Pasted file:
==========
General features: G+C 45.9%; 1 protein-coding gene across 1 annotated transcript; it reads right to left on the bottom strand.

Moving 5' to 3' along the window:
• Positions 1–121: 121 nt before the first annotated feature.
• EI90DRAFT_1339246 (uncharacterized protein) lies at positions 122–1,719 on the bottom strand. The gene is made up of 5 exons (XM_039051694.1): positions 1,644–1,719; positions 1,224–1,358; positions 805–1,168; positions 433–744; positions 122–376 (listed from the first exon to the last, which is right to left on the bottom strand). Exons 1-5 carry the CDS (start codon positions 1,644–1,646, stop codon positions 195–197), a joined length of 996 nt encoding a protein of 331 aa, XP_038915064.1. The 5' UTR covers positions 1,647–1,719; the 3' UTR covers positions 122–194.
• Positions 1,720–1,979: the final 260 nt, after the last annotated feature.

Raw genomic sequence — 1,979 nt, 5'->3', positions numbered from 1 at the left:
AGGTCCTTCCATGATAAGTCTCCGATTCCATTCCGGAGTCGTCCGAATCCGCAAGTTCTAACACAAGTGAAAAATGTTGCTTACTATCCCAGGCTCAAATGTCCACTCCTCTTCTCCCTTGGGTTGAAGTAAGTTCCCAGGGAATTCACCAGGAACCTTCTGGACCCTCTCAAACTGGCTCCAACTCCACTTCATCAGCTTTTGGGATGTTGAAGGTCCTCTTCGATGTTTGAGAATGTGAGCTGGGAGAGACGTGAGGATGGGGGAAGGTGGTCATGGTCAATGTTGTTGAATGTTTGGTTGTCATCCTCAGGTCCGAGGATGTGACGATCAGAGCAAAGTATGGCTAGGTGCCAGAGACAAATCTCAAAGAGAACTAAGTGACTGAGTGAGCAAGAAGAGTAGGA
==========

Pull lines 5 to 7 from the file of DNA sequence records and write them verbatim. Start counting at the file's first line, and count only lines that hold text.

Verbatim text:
• Positions 1,720–1,979: the final 260 nt, after the last annotated feature.

Raw genomic sequence — 1,979 nt, 5'->3', positions numbered from 1 at the left:
AGGTCCTTCCATGATAAGTCTCCGATTCCATTCCGGAGTCGTCCGAATCCGCAAGTTCTAACACAAGTGAAAAATGTTGCTTACTATCCCAGGCTCAAATGTCCACTCCTCTTCTCCCTTGGGTTGAAGTAAGTTCCCAGGGAATTCACCAGGAACCTTCTGGACCCTCTCAAACTGGCTCCAACTCCACTTCATCAGCTTTTGGGATGTTGAAGGTCCTCTTCGATGTTTGAGAATGTGAGCTGGGAGAGACGTGAGGATGGGGGAAGGTGGTCATGGTCAATGTTGTTGAATGTTTGGTTGTCATCCTCAGGTCCGAGGATGTGACGATCAGAGCAAAGTATGGCTAGGTGCCAGAGACAAATCTCAAAGAGAACTAAGTGACTGAGTGAGCAAGAAGAGTAGGA